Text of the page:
Building a better fence

Joyce began 2021 with security still front and center, he says, as he and his team improved internal systems in a process he compares to building a strong backyard fence where perimeter protection is crucial.

Peoples Bank is already a Cisco shop, so he will use its internal services engine to boost security. It allows segments of data and information to remain blocked during an intrusion. A Firepower platform will also be integrated by a managed security services partner in a collaboration with AT&T.

As these upgrades occur, Joyce is working with Fiserv to upgrade applications and the core processing to make integration easier, he says. Fiserv tools are already used by Peoples Bank in areas such as image archiving.

While it’s just in the planning stages, he says he’s also exploring how robotics could help automate some bank processes.

“We already had some automated work processes built,” Joyce notes. “Now we’re focusing on a major upgrade of what we have along with expanded use of ‘bots’ in the operational areas to improve efficiency.”

Banking on collaboration

While it may not have been his specific IT expertise that guided Joyce to a career in technology, he adds that he still relies on the leadership and management skills he learned in the U.S. Army.

“I’m a savvy technologist, but I don’t consider myself a technician. I could not write a piece of code and I don’t want to,” he says.

Business document report on paper and tablet with sales data and financial business growth graph on table background.

The Winston-Salem native served after earning his bachelor’s in political science from Davidson College in North Carolina in 1977. As an active-duty commissioned officer, Joyce served in roles including cavalry platoon leader, company executive officer, commanding officer, ROTC instructor, and division security and intelligence officer until his retirement in 1985.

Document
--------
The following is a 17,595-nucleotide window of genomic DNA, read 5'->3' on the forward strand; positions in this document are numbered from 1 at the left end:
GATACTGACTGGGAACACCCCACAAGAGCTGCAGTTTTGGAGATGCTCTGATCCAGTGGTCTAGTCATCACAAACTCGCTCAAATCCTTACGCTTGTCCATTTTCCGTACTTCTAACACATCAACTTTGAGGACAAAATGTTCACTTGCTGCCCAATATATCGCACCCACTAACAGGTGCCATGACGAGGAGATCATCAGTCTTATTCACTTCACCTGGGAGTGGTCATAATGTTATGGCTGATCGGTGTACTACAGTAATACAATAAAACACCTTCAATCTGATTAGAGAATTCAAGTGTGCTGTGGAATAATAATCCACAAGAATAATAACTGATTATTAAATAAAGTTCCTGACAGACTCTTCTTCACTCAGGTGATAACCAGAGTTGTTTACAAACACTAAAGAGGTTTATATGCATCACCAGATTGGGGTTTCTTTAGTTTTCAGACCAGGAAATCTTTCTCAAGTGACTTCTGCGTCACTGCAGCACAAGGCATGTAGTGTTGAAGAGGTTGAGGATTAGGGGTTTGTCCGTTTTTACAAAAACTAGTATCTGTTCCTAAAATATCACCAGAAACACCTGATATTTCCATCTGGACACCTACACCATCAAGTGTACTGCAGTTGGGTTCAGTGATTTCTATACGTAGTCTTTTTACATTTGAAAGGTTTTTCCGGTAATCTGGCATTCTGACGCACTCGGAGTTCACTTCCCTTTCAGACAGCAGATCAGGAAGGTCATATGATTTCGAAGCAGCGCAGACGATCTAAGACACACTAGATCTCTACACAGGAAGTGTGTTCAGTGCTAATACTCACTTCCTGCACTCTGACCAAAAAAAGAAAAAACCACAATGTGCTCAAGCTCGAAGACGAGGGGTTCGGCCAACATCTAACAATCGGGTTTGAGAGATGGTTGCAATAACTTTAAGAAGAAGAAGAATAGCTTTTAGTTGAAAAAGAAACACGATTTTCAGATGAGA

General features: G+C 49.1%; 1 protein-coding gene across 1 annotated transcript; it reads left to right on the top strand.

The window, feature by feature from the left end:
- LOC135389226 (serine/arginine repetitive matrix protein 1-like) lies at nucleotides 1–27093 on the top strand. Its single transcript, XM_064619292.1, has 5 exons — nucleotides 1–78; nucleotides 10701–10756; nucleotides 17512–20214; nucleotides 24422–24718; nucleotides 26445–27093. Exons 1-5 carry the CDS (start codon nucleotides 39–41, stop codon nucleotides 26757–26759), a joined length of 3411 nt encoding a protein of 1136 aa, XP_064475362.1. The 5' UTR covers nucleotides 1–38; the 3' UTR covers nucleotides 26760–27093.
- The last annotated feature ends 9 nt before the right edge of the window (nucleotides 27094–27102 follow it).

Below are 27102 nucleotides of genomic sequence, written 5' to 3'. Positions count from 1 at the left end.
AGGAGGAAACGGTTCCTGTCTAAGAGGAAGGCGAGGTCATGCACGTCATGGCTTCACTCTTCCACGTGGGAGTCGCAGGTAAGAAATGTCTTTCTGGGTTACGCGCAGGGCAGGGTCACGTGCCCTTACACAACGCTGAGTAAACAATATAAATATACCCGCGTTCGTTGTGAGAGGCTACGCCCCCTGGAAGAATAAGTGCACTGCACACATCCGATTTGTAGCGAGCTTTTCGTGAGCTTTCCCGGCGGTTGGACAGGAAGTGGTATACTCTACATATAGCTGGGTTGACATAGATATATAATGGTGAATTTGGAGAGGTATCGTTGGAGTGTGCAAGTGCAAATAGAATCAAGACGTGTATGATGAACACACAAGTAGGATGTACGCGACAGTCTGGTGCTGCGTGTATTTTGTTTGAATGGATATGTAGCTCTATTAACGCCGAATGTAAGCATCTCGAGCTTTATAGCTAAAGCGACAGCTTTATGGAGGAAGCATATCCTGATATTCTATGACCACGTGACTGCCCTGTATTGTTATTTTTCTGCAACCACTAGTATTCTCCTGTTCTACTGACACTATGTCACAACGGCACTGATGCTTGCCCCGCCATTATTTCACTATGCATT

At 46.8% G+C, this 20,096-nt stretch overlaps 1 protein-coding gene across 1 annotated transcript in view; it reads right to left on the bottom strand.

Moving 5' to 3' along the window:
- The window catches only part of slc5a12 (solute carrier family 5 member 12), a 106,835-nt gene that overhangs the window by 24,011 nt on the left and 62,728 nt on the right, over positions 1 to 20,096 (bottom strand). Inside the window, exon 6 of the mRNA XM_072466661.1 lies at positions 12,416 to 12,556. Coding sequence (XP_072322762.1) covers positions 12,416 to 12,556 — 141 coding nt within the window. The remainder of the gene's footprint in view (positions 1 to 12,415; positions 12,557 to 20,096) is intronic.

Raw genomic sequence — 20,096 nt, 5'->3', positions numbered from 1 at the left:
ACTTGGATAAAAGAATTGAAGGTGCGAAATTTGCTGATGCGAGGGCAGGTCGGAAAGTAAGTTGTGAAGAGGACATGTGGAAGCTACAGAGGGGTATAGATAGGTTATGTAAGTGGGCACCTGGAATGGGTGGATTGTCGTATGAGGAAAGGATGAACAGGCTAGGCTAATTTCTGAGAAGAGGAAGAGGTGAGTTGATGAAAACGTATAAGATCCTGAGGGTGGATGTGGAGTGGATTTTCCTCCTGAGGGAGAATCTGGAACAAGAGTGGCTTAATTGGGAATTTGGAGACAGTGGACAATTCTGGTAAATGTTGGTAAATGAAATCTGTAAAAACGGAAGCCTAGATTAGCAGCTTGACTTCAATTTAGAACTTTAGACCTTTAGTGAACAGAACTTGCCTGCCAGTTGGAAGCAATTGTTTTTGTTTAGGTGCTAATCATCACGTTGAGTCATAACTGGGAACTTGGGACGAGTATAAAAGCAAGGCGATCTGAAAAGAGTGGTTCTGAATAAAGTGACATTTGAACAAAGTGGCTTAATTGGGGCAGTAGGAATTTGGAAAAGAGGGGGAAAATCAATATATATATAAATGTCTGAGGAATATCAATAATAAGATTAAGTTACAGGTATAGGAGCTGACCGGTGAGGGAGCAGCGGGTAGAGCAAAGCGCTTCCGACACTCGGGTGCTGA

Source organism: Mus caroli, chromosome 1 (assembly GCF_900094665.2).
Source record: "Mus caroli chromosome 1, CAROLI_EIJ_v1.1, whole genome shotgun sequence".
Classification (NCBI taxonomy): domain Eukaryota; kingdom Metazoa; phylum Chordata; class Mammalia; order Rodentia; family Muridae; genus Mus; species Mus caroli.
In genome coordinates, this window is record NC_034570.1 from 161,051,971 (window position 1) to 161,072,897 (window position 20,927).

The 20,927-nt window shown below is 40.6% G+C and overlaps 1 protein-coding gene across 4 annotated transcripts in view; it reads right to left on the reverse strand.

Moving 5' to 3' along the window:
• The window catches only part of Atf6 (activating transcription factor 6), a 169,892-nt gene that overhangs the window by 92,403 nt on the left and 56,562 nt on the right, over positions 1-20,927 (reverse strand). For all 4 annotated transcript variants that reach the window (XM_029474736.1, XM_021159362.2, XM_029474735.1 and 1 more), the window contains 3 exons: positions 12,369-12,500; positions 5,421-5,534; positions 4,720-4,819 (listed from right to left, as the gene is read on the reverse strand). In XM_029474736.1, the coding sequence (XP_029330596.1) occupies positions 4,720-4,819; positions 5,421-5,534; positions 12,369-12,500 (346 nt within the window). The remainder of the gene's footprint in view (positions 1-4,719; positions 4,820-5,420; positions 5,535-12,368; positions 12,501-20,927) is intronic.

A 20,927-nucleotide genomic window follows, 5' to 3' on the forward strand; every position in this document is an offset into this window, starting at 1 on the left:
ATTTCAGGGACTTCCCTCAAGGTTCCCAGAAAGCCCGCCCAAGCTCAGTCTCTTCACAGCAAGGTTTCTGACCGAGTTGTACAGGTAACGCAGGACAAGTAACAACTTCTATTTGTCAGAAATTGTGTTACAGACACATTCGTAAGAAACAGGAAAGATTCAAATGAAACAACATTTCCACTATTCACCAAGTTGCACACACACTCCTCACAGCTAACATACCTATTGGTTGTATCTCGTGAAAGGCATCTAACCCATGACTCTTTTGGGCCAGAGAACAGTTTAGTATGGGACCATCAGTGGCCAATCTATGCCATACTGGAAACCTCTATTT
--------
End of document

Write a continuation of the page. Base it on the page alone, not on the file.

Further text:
While in uniform, he also earned his Master of Science in Systems Management from the University of Southern California in 1984.

He returned to North Carolina and civilian life by becoming computer operations manager for Wachovia Bank in Winston-Salem in August 1985. He stayed with the bank for 21 years and was director of system software when he left in June 2006.

After leaving Wachovia, Joyce was a financial advisor for John Hancock until November 2009, when he joined Raleigh-based Yadkin Bank as senior vice president and director of IT. When a Yadkin vendor recommended Joyce for the CTO job at Peoples Bank, Joyce wrote the job description for the new position he filled in November 2014.

The community feel and personal interactions, whether with customers or staff, are why he wanted to join Peoples Bank, but Joyce says he’s not needed at the forefront of everything.

“As I’ve gotten more mature, I’ve been more hands off,” he says. “I set departmental and group goals, meet with direct reports weekly to review and adjust goals and provide coaching as needed. The rest of it is management by being involved during the day on different levels.”

Published on: March 10, 2021